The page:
Waste disposal may cost just chicken feed

00:15, Aug 08 2014
chicken feed
Alton Gondipon and Patrick Fisher-Evans with their palm kernel/buttermilk fed chickens.

Two New Plymouth teenagers may have found the solution to Eltham's buttermilk problem in the form of chicken feed.

Alton Gondipon and Patrick Fisher-Evans, of Francis Douglas Memorial College, were the overall winners of the 2014 Fonterra Science and Technology Fair after they came up with poultry feed made out of fermented palm kernel cake with waste untreated buttermilk.

The boys aim to run a pilot programme on a commercial scale but it would cost them about $20,000, for machinery and equipment, to get it running.

Alton and Patrick were inspired to see how buttermilk could be used in a sustainable way after reading about Eltham's buttermilk issue in the Taranaki Daily News.

It was about looking at ways of helping Fonterra dispose of its waste buttermilk in "an environmentally sustainable way", utilising "valuable food source" that would otherwise be wasted, the boys said.

"In an increasingly hungry world, any wasted nutrients is a tragedy."

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The boys bought nine one-day-old chicks and promised they would not get too attached.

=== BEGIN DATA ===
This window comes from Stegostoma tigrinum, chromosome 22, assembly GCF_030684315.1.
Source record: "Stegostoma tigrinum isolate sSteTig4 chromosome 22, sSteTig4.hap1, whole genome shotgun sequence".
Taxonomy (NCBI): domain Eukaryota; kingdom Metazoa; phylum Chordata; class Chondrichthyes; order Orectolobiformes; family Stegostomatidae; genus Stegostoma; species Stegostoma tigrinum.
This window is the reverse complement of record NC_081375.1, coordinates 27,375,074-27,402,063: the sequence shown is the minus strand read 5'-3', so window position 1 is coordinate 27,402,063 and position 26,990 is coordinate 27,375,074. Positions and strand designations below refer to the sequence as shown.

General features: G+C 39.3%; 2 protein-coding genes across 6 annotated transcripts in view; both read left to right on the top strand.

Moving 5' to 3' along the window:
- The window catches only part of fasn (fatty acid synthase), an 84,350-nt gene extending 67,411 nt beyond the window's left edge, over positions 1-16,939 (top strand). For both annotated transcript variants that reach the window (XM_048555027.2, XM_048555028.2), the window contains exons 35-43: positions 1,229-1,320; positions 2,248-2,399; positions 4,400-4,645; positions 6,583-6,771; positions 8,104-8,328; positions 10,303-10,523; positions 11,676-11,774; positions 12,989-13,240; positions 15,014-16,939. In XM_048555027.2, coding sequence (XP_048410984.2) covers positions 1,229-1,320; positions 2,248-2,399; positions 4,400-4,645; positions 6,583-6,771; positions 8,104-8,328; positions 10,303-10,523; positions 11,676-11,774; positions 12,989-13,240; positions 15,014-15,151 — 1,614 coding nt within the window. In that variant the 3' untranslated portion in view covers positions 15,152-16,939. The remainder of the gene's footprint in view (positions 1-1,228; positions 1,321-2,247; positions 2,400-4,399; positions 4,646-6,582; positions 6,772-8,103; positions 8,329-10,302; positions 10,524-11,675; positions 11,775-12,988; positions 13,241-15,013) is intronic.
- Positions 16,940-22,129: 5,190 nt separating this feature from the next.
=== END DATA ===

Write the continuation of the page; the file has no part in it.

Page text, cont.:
Chicks were split into three groups and fed the special mix in varying amounts. The birds were observed over a six-week period and three were slaughtered and cooked for a taste test.

Alton and Patrick noted the chickens that were fed the palm kernel/buttermilk substance had "much leaner meat" than those on commercial feed.

"The difference in the amount of fat on each bird was noticeable."

Lactic acid present in the boys' feed also brought about a decrease in salmonella activity in the chickens, which was an added plus.

The boys' project has earned them a nomination in Genesis Energy's Realise the Dream awards, a national event recognising the country's top 20 young scientists.

Taranaki Daily News